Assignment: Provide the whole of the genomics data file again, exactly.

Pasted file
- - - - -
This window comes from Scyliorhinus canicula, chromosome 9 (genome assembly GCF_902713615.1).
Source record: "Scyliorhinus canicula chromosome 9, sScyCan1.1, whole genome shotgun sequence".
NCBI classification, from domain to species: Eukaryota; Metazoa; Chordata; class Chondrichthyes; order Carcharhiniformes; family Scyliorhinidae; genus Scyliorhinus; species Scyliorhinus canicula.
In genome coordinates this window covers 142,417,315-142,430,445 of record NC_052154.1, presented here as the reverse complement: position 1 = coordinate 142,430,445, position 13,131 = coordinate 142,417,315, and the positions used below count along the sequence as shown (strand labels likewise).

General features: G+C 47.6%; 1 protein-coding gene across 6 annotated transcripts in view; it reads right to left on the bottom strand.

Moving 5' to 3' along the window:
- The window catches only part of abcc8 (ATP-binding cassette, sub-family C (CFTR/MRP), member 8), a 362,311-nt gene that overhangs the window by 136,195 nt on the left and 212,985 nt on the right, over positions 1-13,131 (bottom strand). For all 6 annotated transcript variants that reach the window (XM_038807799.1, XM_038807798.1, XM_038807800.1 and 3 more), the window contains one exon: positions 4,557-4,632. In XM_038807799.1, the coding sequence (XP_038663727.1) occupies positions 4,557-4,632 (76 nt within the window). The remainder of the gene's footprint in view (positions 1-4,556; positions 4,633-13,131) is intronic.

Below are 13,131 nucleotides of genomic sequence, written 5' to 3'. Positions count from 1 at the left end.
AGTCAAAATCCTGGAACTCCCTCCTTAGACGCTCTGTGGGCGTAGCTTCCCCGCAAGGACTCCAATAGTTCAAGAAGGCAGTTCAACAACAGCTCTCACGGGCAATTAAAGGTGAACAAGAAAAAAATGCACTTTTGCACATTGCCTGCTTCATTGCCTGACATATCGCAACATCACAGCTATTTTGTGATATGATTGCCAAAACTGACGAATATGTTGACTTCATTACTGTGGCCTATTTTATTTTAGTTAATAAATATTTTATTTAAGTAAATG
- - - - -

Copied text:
This window comes from Scyliorhinus canicula, chromosome 9 (genome assembly GCF_902713615.1).
Source record: "Scyliorhinus canicula chromosome 9, sScyCan1.1, whole genome shotgun sequence".
NCBI classification, from domain to species: Eukaryota; Metazoa; Chordata; class Chondrichthyes; order Carcharhiniformes; family Scyliorhinidae; genus Scyliorhinus; species Scyliorhinus canicula.
In genome coordinates this window covers 142,417,315-142,430,445 of record NC_052154.1, presented here as the reverse complement: position 1 = coordinate 142,430,445, position 13,131 = coordinate 142,417,315, and the positions used below count along the sequence as shown (strand labels likewise).

General features: G+C 47.6%; 1 protein-coding gene across 6 annotated transcripts in view; it reads right to left on the bottom strand.

Moving 5' to 3' along the window:
- The window catches only part of abcc8 (ATP-binding cassette, sub-family C (CFTR/MRP), member 8), a 362,311-nt gene that overhangs the window by 136,195 nt on the left and 212,985 nt on the right, over positions 1-13,131 (bottom strand). For all 6 annotated transcript variants that reach the window (XM_038807799.1, XM_038807798.1, XM_038807800.1 and 3 more), the window contains one exon: positions 4,557-4,632. In XM_038807799.1, the coding sequence (XP_038663727.1) occupies positions 4,557-4,632 (76 nt within the window). The remainder of the gene's footprint in view (positions 1-4,556; positions 4,633-13,131) is intronic.

Below are 13,131 nucleotides of genomic sequence, written 5' to 3'. Positions count from 1 at the left end.
AGTCAAAATCCTGGAACTCCCTCCTTAGACGCTCTGTGGGCGTAGCTTCCCCGCAAGGACTCCAATAGTTCAAGAAGGCAGTTCAACAACAGCTCTCACGGGCAATTAAAGGTGAACAAGAAAAAAATGCACTTTTGCACATTGCCTGCTTCATTGCCTGACATATCGCAACATCACAGCTATTTTGTGATATGATTGCCAAAACTGACGAATATGTTGACTTCATTACTGTGGCCTATTTTATTTTAGTTAATAAATATTTTATTTAAGTAAATG